On 14 April 1629, 375 years ago today, the Dutch scientist Christiaan Huygens was born. ESA’s probe on board the NASA/ESA Cassini-Huygens mission to the Saturnian system is named after him, the lens-maker who discovered Titan in 1655.
Huygens came from a wealthy and well-connected Dutch family, who were traditionally in diplomatic service to the House of Orange. As a young boy he already showed promise in mathematics and drawing.
Descartes used to correspond with Huygens's grandfather and, impressed with the boy's early efforts at geometry, he was a great influence on Huygens. In 1645 he went to the University of Leiden to study mathematics and law and two years later he attended the College of Breda.
Shortly after Galileo first used a telescope for astronomical purposes, many other scientists decided to use this new instrument to perform their own studies. Many realised immediately that the improvement of the quality of the telescope could mean the chance to make history in astronomy.
Huygens applied himself to the manufacture of telescopes, together with his brother Constantijn, and soon after developed a theory of the telescope. Huygens discovered the law of refraction to derive the focal distances of lenses. He also realised how to optimise his telescopes by using a new way of grinding and polishing the lenses.
In 1655, he pointed one of his new telescopes, of far better quality than that used by Galileo, towards Saturn with the intention of studying its rings. But he was very surprised to see that, besides the rings, the planet had also a large moon. This is now known as Titan. In 1659 he discovered the true shape of the rings of Saturn.
Another Dutchman, Hans Lippershey, an eyeglass maker, had first offered the invention of the telescope to the Dutch government for military use. The government did not proceed with the idea. From Lippershey, Galileo picked up the idea of building a telescope for astronomical research. Huygens, by his own efforts and too late for Lippershey, demonstrated how important the telescope was.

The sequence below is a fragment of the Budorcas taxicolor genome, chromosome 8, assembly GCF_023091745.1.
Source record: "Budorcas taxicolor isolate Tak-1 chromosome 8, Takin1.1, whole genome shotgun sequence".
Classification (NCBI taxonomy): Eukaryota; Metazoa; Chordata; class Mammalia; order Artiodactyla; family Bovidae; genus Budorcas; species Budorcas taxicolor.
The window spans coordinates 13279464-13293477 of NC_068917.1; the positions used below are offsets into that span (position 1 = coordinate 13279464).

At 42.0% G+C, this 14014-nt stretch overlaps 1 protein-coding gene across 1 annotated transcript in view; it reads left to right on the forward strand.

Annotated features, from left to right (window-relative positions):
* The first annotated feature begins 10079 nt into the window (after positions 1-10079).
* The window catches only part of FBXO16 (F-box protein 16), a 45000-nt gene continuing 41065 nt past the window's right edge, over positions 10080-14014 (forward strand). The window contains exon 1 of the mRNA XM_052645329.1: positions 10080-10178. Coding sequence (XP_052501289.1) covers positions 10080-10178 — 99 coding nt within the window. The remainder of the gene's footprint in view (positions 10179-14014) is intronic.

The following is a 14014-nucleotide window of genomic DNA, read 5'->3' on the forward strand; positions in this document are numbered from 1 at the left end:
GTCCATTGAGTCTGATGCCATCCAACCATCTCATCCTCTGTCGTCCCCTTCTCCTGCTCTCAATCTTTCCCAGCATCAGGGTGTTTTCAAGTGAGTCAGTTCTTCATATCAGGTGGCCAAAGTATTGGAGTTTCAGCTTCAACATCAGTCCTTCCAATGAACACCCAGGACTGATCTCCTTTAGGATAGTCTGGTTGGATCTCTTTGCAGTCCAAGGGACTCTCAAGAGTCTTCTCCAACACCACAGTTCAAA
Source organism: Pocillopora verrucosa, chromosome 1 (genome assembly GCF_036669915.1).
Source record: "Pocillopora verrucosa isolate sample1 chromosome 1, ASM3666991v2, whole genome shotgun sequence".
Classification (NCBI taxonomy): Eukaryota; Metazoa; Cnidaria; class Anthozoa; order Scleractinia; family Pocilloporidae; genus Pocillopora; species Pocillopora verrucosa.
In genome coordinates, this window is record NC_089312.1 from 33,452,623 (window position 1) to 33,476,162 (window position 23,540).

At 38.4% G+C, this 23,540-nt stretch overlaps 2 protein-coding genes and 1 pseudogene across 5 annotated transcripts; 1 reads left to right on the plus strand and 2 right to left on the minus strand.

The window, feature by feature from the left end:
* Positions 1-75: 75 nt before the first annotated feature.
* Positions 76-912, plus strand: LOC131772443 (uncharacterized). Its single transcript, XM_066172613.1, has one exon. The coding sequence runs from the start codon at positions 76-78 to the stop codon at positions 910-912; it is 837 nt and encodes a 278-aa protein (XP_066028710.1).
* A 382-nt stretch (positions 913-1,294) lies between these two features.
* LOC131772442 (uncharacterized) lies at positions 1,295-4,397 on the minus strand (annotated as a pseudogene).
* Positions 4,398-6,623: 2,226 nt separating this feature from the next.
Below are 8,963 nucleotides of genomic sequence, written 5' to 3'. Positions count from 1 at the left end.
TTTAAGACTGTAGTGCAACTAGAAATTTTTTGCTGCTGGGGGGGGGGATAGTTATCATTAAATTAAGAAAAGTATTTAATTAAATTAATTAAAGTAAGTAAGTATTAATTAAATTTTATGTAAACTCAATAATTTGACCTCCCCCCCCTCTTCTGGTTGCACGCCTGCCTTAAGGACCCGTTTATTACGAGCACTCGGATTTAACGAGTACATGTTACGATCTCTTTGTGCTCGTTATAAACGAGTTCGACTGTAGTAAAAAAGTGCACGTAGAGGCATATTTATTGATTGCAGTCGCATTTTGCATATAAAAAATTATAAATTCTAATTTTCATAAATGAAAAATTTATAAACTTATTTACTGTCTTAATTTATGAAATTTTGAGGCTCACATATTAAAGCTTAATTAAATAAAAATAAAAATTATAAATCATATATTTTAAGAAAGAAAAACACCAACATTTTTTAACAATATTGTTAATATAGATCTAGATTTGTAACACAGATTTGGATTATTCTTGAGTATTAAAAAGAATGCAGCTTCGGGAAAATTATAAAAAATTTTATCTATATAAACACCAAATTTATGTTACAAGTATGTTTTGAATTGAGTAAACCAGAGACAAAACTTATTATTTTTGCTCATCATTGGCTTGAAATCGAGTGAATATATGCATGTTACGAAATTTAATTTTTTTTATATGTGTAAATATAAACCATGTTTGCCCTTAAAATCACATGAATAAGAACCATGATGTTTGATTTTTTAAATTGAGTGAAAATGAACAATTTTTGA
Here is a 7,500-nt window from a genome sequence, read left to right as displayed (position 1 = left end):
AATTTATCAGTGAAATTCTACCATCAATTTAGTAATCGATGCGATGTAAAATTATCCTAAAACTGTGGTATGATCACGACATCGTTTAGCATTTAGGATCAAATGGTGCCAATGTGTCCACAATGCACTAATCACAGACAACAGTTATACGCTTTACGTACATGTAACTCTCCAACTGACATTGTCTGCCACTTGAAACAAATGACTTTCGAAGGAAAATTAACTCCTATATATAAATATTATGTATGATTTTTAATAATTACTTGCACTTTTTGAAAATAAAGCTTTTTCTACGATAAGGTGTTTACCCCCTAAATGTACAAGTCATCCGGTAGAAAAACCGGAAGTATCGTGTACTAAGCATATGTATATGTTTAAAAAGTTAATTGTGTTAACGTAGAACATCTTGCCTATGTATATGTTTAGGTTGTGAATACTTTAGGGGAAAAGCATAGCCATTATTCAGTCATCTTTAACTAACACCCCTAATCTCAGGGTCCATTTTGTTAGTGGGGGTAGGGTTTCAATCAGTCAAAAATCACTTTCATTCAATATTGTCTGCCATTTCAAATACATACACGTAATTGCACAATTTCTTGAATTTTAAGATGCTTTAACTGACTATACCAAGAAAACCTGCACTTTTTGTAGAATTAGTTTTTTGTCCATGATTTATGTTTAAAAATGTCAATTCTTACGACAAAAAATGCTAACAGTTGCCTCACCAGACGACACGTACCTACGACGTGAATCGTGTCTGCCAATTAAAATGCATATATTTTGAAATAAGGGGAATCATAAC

With his interest in the measurement of time, he then discovered the pendulum could be a regulator of clocks. Huygens became one of the founding members of the French Academy of Sciences in 1666. He stayed in Paris from 1666-81 with only occasional visits to Holland and in 1673 he famously published his work Horologium Oscillatorium.
In 1689 Huygens went to London and met Sir Isaac Newton. He had always considered himself as an outstanding genius, so much so that he refused to collaborate with Newton in finding a better and more elegant mathematical solution for a pendulum clock.
The two great scientists also had other reasons for arguing. Newton was a firm upholder of the corpuscular theory of light. On the contrary Huygens formulated a wave theory of light. Newton’s reputation at the time caused scientists to favour the Englishman's theory. It took more than a century to give the right emphasis to the theory of the Dutch scientist.
In the field of mathematics, Huygens could not challenge Newton, because he had not developed calculus. However, he encouraged the German mathematician Gottfried Leibnitz to publish on this subject. Newton had already developed calculus independently but not yet published. This led to a dispute between Newton and Leibnitz over this important mathematical discovery.
He died in 1695. Although scientific results obtained by Huygens were second only to those obtained by Newton, the Dutch scientist was not really recognised in his time, nor had he influenced the development of science as he could have done, because he preferred solitary contemplation to team efforts.
The NASA/ESA Cassini-Huygens mission to Saturn and Titan is now giving back the honour to the Dutch scientist. Over 300 years after Huygens’s discovery of Titan, the largest moon is shortly to be visited by a probe from Earth. In a few years, we will know much more about Titan’s atmosphere, its surface and possibly mystery of the origin of life.